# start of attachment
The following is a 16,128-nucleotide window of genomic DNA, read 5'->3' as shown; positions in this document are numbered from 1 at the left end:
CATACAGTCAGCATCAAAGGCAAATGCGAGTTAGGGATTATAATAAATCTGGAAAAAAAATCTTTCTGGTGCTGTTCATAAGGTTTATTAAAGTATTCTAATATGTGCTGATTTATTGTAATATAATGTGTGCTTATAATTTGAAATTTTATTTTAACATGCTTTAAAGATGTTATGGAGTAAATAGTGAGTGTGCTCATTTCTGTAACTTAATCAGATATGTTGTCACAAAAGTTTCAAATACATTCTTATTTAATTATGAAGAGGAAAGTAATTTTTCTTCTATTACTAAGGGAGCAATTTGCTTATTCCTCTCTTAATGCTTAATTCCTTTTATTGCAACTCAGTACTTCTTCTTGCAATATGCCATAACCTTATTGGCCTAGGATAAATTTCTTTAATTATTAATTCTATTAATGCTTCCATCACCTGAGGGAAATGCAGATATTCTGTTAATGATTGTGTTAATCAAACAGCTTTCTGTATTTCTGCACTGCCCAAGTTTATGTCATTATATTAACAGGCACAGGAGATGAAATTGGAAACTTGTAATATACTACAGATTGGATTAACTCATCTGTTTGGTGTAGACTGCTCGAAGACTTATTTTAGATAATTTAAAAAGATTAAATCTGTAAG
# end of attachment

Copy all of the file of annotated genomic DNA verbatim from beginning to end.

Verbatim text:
The following is a 16,128-nucleotide window of genomic DNA, read 5'->3' as shown; positions in this document are numbered from 1 at the left end:
CATACAGTCAGCATCAAAGGCAAATGCGAGTTAGGGATTATAATAAATCTGGAAAAAAAATCTTTCTGGTGCTGTTCATAAGGTTTATTAAAGTATTCTAATATGTGCTGATTTATTGTAATATAATGTGTGCTTATAATTTGAAATTTTATTTTAACATGCTTTAAAGATGTTATGGAGTAAATAGTGAGTGTGCTCATTTCTGTAACTTAATCAGATATGTTGTCACAAAAGTTTCAAATACATTCTTATTTAATTATGAAGAGGAAAGTAATTTTTCTTCTATTACTAAGGGAGCAATTTGCTTATTCCTCTCTTAATGCTTAATTCCTTTTATTGCAACTCAGTACTTCTTCTTGCAATATGCCATAACCTTATTGGCCTAGGATAAATTTCTTTAATTATTAATTCTATTAATGCTTCCATCACCTGAGGGAAATGCAGATATTCTGTTAATGATTGTGTTAATCAAACAGCTTTCTGTATTTCTGCACTGCCCAAGTTTATGTCATTATATTAACAGGCACAGGAGATGAAATTGGAAACTTGTAATATACTACAGATTGGATTAACTCATCTGTTTGGTGTAGACTGCTCGAAGACTTATTTTAGATAATTTAAAAAGATTAAATCTGTAAG